Music for ghosts

by | Dec 10, 2011 | Fiction, Flash fiction, Relationships | 6 comments

Music for Ghosts
By Laura McHale Holland

Sleepless and in pain, Mireille hears murmuring by her bedroom window. She looks outside and sees familiar translucent forms gathering in the darkness along the backyard fence. She angles into the wheelchair at the side of the bed, lifts a mandolin from her cluttered dressing table, and maneuvers out of the bedroom through the house and down the ramp into her yard.

There she sees them, swaying like silver leaves blowing in the breeze: her mother and father, husband, grandparents, sister, brothers, best friends from childhood, the son who died while a babe in the crib—all her loved ones lost from the many stages of her long life.

She picks up the mandolin and begins to pluck as though arthritis had never invaded her fingers. Her loved ones surround her and dance—she strong as the maypole, they light as ribbons. She plays on until, hours later, she closes her eyes and drops the mandolin into her lap.

Mireille’s daughter stops by later and finds her mother in the yard, sleeping to the rising sun. As daughter pushes mother back into the house and then makes hot tea, Mireille promises to stop playing music for ghosts every night. She promises to take her sleeping pills and her pain medication. She promises to play bingo at the church on Mondays and Wednesdays and attend the water aerobics class at the Y on Thursdays. She promises many things to get her daughter out of her hair and off to work. Then Mireille sleeps the day away in her chair, hands at peace on the mandolin resting in her lap.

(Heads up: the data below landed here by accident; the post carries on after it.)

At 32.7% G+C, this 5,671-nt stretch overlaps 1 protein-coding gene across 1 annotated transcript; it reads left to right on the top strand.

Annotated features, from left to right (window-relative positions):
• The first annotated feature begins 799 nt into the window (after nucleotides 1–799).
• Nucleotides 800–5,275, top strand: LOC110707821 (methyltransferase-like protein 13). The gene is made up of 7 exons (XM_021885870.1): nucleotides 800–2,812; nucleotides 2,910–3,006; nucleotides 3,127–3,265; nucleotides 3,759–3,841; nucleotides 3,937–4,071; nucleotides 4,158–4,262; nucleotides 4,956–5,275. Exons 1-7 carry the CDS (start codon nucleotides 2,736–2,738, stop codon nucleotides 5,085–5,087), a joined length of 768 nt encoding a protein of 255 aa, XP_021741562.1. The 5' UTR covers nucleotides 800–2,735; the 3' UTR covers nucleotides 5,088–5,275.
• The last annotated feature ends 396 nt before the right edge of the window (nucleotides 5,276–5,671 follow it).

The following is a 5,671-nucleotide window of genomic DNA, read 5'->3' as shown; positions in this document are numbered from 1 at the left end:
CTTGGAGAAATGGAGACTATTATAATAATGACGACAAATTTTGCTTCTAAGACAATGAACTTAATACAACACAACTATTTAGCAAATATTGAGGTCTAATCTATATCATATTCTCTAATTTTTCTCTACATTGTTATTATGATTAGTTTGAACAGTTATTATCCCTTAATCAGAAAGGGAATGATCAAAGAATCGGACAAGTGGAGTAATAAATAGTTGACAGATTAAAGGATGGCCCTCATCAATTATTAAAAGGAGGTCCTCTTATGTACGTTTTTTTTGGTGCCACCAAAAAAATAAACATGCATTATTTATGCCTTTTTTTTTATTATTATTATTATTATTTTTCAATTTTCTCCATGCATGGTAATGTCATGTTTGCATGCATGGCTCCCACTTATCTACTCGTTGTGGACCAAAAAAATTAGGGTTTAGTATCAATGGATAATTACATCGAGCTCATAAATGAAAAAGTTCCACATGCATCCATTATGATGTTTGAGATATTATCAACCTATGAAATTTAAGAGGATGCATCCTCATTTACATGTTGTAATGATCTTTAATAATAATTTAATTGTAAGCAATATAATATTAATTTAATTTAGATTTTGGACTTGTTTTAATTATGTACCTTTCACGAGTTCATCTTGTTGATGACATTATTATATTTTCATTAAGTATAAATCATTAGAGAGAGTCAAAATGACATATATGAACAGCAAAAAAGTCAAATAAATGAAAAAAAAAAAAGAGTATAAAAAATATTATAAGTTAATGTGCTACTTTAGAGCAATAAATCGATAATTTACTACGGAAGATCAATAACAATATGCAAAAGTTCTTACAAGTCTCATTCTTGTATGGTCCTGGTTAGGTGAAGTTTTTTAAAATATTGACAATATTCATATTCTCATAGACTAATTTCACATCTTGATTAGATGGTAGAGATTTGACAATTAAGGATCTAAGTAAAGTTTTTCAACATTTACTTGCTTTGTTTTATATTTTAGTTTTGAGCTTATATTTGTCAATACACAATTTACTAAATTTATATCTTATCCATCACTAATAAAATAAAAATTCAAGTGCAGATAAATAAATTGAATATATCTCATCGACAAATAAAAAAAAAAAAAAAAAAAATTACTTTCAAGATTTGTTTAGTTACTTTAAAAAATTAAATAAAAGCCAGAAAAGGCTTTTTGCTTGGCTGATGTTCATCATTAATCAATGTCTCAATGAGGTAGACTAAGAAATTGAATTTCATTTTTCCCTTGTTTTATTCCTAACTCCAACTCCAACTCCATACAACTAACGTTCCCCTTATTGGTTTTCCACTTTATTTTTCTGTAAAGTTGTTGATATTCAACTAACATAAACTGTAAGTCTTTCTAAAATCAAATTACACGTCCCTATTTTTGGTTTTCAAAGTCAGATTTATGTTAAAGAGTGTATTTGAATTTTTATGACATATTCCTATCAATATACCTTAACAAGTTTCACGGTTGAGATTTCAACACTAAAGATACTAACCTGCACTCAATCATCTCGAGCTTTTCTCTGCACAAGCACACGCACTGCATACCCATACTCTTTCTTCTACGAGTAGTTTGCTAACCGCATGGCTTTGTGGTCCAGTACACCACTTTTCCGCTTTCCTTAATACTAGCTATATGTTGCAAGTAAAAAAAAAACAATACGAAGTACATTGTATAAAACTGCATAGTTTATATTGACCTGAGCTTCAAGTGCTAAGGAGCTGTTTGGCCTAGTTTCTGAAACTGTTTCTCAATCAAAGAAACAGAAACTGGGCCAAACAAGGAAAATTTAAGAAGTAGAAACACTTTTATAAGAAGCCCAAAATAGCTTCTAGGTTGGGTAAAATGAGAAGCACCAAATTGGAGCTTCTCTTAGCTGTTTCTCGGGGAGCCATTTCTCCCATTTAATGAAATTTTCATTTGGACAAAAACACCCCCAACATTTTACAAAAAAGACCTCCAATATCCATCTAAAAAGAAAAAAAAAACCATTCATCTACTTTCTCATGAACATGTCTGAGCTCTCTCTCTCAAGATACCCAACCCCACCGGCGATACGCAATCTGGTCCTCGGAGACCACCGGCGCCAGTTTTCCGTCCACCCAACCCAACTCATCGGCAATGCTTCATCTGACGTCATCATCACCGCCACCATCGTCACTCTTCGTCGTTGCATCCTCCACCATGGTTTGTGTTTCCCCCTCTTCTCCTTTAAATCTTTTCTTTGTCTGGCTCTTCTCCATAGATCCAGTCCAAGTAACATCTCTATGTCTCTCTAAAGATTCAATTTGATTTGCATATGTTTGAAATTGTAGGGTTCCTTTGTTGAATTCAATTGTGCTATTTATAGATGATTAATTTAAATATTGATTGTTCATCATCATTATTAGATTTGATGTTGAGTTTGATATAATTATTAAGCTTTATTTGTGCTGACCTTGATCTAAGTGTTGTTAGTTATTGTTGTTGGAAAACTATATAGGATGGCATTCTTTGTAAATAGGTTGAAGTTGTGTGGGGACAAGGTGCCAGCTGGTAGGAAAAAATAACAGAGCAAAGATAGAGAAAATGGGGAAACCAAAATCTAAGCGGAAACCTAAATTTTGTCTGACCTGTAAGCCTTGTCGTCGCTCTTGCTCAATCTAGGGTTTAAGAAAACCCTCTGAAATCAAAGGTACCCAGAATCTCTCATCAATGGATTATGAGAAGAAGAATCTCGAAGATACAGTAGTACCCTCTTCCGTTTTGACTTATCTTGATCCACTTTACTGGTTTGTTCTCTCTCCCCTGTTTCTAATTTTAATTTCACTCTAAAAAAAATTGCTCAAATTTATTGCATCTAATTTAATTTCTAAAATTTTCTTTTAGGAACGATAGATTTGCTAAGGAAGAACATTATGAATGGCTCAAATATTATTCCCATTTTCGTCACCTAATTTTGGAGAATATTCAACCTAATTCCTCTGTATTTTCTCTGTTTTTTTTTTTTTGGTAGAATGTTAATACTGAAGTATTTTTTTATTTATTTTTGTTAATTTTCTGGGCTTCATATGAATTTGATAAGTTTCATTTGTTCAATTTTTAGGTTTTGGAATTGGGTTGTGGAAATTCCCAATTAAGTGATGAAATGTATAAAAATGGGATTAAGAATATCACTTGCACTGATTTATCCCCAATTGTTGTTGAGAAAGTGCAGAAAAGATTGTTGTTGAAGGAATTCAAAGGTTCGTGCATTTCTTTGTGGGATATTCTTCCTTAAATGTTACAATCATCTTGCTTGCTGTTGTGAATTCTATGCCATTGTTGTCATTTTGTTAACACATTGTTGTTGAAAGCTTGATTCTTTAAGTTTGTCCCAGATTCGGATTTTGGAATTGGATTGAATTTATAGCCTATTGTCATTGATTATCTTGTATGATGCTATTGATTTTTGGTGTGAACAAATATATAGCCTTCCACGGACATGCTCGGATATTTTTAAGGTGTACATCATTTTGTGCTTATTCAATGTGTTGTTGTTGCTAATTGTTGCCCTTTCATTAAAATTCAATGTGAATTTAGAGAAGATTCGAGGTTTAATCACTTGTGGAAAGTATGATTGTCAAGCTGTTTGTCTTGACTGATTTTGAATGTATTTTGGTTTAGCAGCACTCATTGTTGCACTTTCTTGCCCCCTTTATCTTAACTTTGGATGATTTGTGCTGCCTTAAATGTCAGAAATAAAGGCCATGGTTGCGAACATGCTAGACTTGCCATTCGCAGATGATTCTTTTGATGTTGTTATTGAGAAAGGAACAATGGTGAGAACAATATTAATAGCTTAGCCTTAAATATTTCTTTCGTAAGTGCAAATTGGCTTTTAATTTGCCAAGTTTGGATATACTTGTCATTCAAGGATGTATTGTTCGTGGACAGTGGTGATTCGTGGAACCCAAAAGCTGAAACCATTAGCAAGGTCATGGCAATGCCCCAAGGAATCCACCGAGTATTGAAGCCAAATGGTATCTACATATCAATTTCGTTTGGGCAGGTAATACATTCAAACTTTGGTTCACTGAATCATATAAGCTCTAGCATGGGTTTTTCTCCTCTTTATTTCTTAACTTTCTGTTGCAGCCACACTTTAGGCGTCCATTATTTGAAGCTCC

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  1. Jerry Kohut

    nothing like playing for her lost loved ones. Bringing in the spirit with a song. how cool is that!

  2. admin

    Thanks, Jerry. Yes, I think she knows she’ll be joining them soon and is more in their world than the here and now, and that’s okay.

  3. Sarah Le Moignan

    I hope on the day I pass, my family and friends on the other side come to me. Thank you for a beautiful piece, Laura.

  4. Robin Leigh Morgan

    Quite moving and powerful this week Laura. This week I quite sure we might be on the same wavelength.

    Mireille, given her condition which seems to have taken a great of life away from her. She hears the familiar voices from her past, and sees their translucent images. She takes her mandolin from the dressing table, a reminder of the days when she had been well, and full of life; and maneuvers her wheelchair through the house into the backyard.

    There the images become real for her he remember those days when they had been alive, and begins to play her instruments, just as she did while they had been alive. She remembers them dancing around her as she played.

    She had dreamt all this until her daughter came by at dawn, and brought her back inside. After Mereille promises her daughter everything and she leavest. Mereille takes her mandolin once again into her hands, placing it on her lap, and closing her eyes; she falls asleep again.
    She sleeps the day away, her entire body including her hands at peace. A sleep this time in which she is once again in the company of her entire family doing her favorite thing of playing the mandolin, while they dance around her.

    The sleep of death, is a wonderful thing, especially after years of suffering.


    PS – Glad you liked my comment regarding your blog tour

  5. admin

    Thank you, Sarah, for reading my story and for leaving such a lovely comment. I hope the same for the day I pass.

  6. admin

    Yes, Robin Leigh, we are on the same wavelength with this one. Thanks for sharing your perceptions once again. :o)

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